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Native Americans
Native American Pottery

Native American Pottery
Reading Level
     edHelper's suggested reading level:   grades 4 to 6
     Flesch-Kincaid grade level:   7.04

     challenging words:    clay-lined, heated, nomadic, orange-brown, pinon, play-dough, present-day, essence, geometric, coils, archaeologists, southwestern, serving, indented, pounded, culture
     content words:    Native American, Native Americans, North America, Pueblo Indians, New Mexico, Maria Martinez, Navajo Indians

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Native American Pottery
By Colleen Messina

1     Before Tupperware, where did leftovers go? Every culture had its own way of solving this problem. Native American tribes created stunning clay pots for many purposes. They may not have had lids that sealed tight, but Native American pottery looked much more elegant than plastic containers. They used them to save seeds, carry water, and serve food.
2     Indians made pots in all shapes and sizes. They used deep bowls as pots for cooking over open fires. They made shallower bowls for serving food. They even designed special pots with indented bases so they could be used to carry water on a person's head. You might not think that carrying water on your head sounds like fun, but Native Americans had no choice because they did not have running water in their tepees. Having a pot that fit on your head prevented headaches. It was like having a good backpack for carrying your books!
3     Even though all tribes used pots, the Indian tribes that did a lot of farming developed pottery more than the Indians who hunted and gathered their food. Tribes in the Southwest made the most famous pottery, partly because they did not move around a lot. Some tribes, like the Sioux and the Cheyenne, stopped farming and became more nomadic after the Europeans brought horses to North America. They seemed to enjoy hunting buffalo more than creating pots.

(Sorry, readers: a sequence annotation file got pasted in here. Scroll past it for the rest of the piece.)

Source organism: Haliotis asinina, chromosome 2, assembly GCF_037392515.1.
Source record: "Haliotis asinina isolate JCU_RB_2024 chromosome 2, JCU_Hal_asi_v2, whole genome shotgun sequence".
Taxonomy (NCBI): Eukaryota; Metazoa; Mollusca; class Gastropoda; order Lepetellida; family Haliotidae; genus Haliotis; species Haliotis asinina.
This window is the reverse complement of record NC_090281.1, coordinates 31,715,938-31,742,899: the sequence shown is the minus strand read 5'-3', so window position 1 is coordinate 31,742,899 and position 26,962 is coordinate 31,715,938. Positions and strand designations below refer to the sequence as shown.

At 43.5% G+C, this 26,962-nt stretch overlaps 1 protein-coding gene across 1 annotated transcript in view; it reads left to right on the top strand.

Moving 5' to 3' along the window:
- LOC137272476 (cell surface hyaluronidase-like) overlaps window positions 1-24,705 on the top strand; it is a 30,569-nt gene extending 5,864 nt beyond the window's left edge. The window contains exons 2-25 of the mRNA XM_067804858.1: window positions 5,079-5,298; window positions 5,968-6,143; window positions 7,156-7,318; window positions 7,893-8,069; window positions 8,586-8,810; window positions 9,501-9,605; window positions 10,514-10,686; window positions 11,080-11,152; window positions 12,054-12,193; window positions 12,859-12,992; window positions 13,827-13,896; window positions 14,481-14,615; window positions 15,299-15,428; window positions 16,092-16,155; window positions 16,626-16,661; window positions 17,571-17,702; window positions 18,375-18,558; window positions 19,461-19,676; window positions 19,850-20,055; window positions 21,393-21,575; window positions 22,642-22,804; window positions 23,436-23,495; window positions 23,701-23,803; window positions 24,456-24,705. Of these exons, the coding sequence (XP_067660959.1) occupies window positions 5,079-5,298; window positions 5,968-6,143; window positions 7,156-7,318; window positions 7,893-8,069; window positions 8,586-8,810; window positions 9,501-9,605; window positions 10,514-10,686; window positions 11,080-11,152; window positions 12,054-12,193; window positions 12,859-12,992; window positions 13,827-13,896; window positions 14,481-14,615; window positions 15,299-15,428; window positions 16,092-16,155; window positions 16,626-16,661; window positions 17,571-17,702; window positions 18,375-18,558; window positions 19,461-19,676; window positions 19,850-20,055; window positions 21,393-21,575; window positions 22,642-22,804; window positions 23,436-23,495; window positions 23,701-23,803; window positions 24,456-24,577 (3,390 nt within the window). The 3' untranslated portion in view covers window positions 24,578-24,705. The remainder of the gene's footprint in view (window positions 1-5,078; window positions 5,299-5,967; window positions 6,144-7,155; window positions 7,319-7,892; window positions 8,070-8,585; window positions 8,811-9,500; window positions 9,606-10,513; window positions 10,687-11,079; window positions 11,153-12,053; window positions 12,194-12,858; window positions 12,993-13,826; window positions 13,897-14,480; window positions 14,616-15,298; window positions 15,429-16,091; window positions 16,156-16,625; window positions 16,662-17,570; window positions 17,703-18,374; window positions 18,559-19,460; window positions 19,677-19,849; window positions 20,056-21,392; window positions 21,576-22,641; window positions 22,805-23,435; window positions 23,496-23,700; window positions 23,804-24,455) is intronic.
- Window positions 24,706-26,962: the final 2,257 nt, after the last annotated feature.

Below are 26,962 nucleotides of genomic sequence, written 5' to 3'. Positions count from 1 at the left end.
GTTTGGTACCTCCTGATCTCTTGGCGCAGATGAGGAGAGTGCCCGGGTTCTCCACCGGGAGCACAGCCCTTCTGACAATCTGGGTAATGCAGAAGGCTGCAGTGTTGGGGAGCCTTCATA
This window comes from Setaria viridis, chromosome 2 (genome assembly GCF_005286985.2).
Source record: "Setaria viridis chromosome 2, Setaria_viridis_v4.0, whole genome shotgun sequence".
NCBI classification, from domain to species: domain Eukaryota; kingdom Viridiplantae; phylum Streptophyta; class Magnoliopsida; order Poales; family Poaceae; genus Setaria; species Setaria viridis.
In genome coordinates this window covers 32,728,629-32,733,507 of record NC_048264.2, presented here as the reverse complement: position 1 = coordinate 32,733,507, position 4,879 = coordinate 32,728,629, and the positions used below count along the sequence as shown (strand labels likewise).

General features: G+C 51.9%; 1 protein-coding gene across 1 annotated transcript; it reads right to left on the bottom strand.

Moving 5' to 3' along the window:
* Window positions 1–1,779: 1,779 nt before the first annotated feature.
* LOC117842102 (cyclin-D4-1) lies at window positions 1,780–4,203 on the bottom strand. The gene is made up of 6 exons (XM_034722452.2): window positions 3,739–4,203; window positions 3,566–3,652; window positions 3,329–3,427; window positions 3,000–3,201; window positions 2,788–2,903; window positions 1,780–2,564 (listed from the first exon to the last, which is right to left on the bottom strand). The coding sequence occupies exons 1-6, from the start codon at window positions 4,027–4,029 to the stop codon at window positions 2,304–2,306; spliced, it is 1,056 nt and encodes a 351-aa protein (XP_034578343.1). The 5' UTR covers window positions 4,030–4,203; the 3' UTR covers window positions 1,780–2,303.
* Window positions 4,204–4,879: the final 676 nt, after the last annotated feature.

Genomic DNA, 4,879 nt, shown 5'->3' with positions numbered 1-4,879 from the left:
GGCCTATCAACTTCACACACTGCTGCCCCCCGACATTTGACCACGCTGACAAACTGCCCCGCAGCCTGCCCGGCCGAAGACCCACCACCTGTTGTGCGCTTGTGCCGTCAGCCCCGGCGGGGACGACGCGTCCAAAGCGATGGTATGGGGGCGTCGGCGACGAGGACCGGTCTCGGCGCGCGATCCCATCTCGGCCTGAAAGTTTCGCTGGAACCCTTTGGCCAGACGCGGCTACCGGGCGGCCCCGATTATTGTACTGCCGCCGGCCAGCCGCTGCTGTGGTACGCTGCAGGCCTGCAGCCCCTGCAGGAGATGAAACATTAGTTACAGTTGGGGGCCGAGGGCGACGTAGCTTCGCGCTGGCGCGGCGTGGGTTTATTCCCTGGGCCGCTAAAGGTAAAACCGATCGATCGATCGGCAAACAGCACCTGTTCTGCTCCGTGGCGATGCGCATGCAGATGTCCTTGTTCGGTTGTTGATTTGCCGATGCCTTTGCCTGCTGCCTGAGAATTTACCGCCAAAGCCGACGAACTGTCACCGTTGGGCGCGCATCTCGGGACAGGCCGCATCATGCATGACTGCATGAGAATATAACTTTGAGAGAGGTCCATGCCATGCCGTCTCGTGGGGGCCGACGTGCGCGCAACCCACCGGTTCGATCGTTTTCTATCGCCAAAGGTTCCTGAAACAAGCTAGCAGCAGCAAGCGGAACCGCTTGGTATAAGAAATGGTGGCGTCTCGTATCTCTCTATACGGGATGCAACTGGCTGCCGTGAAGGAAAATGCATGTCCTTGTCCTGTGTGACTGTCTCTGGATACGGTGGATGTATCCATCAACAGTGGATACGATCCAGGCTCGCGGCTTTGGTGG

4     People called archaeologists enjoy studying ancient pots from all parts of North America. They have some interesting ideas about how people began making pottery. Perhaps an Indian lady put some clay in the bottom of her basket. Then, the clay-lined basket might have fallen into a fire. When it was pulled out, a hard clay bowl remained because the basket burned to a crisp. Many old pots look as though they have textures like baskets.
5     Native Americans worked hard to make their pots. First, they dug up the clay and pounded it to remove any lumps. The potters, who were always women, spent a lot of time collecting raw clay and then mixed in just the right amount of sand, crushed seashells, and parts of plants. After that, the women mixed the clay powder with the right amount of water to make it like modern play dough.

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